Running shirt with iPod-specific features.
When Nike released the Nike+iPod Sport Kit (also reviewed here on Playlist), the company also released a line of workout clothes specifically designed for use with the iPod nano (and, presumably, the Sport Kit transmitter that connects to the nano’s dock-connector port).
The Nike+ Loose S/S Shirt is a loose-fitting, short-sleeve running shirt, available in four color combinations: dark green/light green, dark blue/light blue, gray/light green, and black/red. (Oddly enough, the sample we received is gray/gray, which doesn’t seem to be available from the Nike+ Web site.) Made of a Nike’s Dri-Fit polyester/nylon/spandex blend (91/7/2 percent, respectively), the shirt is quite comfortable and does an excellent job of wicking away sweat; mesh panels on the upper back, armpit areas, and sides keep you cool, even in very warm weather. (This isn’t a cold-weather shirt; it’s clearly designed for heat.) The company calls the shirt’s design “seamless,” but what that really means is that the seams are sewn in such a way that they’re non-irritating. And in this respect, the shirt is also very comfortable.
Where does the “iPod integration” come in? Oddly enough, unlike other iPod workout shirts we’ve tested, such as Malachi’s podwear, the Loose S/S Shirt doesn’t include a pouch or pocket for your nano. Instead, it’s designed to be used with either Nike’s own nano-holding running shorts or a waist pack or belt clip for the nano. The shirt’s sole iPod feature is a dual-eyelet, rubber-reinforced, cord management area on the upper-left chest area. There were no instructions included with the shirt, but this cord-management feature appears to be designed so that you put your earbuds in your ears with the cable going under the shirt’s collar; you then thread the headphone plug out the top eyelet and then back into the bottom eyelet, so that the cable continues to sit inside the shirt all the way down to your waist or shorts. The goal here appears to be that the cable is under your shirt so as not to get in the way while you’re running, and the cable-management eyelets simply keep the headphone cable in place so it doesn’t pull at your earbuds or bounce around. It actually works fairly well, although I personally didn’t like having the rubber headphone cable under my shirt when I ran.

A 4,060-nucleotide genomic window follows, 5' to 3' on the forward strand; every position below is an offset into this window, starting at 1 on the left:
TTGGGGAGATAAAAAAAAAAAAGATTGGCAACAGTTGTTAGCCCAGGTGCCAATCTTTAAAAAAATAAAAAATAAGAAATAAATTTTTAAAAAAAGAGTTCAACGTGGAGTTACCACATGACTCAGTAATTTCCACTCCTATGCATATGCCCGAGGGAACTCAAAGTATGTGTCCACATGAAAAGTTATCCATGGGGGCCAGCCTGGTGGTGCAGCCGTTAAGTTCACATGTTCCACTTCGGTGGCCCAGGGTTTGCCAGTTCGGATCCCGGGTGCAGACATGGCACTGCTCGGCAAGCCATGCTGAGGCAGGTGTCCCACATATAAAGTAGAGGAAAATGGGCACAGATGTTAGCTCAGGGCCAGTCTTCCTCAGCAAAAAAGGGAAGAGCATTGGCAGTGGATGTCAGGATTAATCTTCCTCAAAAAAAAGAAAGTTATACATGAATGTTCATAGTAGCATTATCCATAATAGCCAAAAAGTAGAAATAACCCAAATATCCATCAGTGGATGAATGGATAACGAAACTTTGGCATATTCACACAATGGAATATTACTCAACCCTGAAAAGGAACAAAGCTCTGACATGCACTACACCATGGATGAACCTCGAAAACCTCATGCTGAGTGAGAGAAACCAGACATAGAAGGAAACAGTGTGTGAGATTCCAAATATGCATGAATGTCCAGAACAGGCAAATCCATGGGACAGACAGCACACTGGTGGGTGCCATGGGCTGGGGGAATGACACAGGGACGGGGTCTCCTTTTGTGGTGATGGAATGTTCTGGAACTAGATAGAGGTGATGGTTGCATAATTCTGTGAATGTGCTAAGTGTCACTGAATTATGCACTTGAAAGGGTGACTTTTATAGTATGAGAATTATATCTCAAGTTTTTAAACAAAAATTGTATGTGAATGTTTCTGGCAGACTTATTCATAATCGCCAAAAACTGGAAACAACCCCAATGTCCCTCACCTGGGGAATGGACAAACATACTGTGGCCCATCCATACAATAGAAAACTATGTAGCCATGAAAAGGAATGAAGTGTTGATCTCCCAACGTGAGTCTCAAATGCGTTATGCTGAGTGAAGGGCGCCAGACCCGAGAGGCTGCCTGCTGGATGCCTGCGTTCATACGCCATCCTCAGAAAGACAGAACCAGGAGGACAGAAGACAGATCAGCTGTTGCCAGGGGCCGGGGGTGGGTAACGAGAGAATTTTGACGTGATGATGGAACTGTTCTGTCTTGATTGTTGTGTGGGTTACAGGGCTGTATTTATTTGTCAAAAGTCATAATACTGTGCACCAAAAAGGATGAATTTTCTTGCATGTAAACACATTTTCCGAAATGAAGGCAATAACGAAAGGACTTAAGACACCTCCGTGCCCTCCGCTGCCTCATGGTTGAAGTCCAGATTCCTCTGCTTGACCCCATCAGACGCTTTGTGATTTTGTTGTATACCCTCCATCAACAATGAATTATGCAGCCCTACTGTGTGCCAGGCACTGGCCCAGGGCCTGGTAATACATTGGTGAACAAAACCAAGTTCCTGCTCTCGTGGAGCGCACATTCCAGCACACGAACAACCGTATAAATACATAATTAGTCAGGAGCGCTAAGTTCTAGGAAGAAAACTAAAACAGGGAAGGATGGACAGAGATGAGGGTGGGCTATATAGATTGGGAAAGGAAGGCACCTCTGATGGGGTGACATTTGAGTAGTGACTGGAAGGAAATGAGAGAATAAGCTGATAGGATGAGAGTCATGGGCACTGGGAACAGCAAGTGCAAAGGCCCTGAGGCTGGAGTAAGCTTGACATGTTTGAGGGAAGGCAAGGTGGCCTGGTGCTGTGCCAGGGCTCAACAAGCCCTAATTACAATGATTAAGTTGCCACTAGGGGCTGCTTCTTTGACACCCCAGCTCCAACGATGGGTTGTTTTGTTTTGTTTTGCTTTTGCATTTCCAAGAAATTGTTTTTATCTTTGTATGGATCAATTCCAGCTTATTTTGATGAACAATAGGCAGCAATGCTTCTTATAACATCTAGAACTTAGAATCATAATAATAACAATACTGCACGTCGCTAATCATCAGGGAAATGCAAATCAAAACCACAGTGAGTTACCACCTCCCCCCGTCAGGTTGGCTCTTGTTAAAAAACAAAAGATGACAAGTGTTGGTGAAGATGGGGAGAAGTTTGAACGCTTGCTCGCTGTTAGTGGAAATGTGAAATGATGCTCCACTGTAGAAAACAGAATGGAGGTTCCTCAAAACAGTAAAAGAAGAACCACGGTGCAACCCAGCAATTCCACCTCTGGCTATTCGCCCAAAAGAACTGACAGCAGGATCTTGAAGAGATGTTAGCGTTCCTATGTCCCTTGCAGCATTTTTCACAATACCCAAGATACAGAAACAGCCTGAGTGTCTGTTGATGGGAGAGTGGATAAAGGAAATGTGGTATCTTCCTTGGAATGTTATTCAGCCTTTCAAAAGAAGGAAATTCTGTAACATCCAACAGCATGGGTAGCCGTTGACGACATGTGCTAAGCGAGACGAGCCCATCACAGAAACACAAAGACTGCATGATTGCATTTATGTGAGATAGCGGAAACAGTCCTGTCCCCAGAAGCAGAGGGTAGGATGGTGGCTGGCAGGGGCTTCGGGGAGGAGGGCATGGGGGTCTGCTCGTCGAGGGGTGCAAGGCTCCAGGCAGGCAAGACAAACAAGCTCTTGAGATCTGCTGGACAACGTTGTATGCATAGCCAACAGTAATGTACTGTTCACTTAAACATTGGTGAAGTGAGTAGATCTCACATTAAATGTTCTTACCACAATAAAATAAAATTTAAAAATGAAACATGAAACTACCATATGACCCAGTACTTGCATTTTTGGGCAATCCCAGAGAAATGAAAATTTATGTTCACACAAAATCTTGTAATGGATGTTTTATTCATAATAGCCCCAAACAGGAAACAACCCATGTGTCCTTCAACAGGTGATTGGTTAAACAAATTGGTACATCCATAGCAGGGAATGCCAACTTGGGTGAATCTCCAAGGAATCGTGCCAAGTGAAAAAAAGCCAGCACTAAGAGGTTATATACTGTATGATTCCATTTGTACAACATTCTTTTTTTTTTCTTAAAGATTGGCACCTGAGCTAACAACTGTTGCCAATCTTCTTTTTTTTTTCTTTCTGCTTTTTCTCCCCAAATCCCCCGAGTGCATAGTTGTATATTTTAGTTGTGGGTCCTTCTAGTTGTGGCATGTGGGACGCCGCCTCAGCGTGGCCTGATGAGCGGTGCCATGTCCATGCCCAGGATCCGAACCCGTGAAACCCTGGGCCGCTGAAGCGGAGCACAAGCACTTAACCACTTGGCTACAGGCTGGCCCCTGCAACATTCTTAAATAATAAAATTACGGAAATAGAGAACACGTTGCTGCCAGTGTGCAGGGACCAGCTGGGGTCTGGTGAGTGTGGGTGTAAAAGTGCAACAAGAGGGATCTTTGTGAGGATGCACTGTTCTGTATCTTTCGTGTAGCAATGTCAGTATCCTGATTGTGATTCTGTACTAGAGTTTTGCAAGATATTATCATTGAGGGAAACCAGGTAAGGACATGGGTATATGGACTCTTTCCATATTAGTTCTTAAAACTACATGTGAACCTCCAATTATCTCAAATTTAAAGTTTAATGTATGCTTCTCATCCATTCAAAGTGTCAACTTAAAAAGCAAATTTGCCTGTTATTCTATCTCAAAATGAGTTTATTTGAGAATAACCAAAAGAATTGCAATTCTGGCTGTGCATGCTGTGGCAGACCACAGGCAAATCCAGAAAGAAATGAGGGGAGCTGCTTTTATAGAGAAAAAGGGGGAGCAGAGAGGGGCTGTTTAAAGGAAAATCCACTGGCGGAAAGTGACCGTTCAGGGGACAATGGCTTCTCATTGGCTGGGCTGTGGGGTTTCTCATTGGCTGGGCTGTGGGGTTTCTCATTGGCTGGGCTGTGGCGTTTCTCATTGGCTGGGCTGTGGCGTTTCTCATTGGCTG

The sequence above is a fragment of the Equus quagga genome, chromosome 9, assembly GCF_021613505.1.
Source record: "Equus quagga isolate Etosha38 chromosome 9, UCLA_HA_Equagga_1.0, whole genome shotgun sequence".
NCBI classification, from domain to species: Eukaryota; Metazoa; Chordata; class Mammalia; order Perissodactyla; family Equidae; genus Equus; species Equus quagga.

One quirk: As I mentioned above, the Loose S/S Shirt is designed to be used with Nike+ running shorts. However, on the shorts Nike sent us for review, the iPod nano pocket is on the right side, whereas the Loose S/S Shirt’s cable eyelets are on the left side — meaning your headphone cable will have to be strung across your body. I don’t know if other Nike+ shorts have the pocket on the left, but that would seem to be a more logical position for use with this shirt (or, conversely, for the shirt to have its cable eyelets on the right).
If you’re OK with the way the Loose S/S Shirt routes your headphone cable under the shirt, this is a very nice running shirt. If not, $65 is a lot to pay; you can get similar shirts — even ones from Nike — without the iPod features for a lot less.–Dan Frakes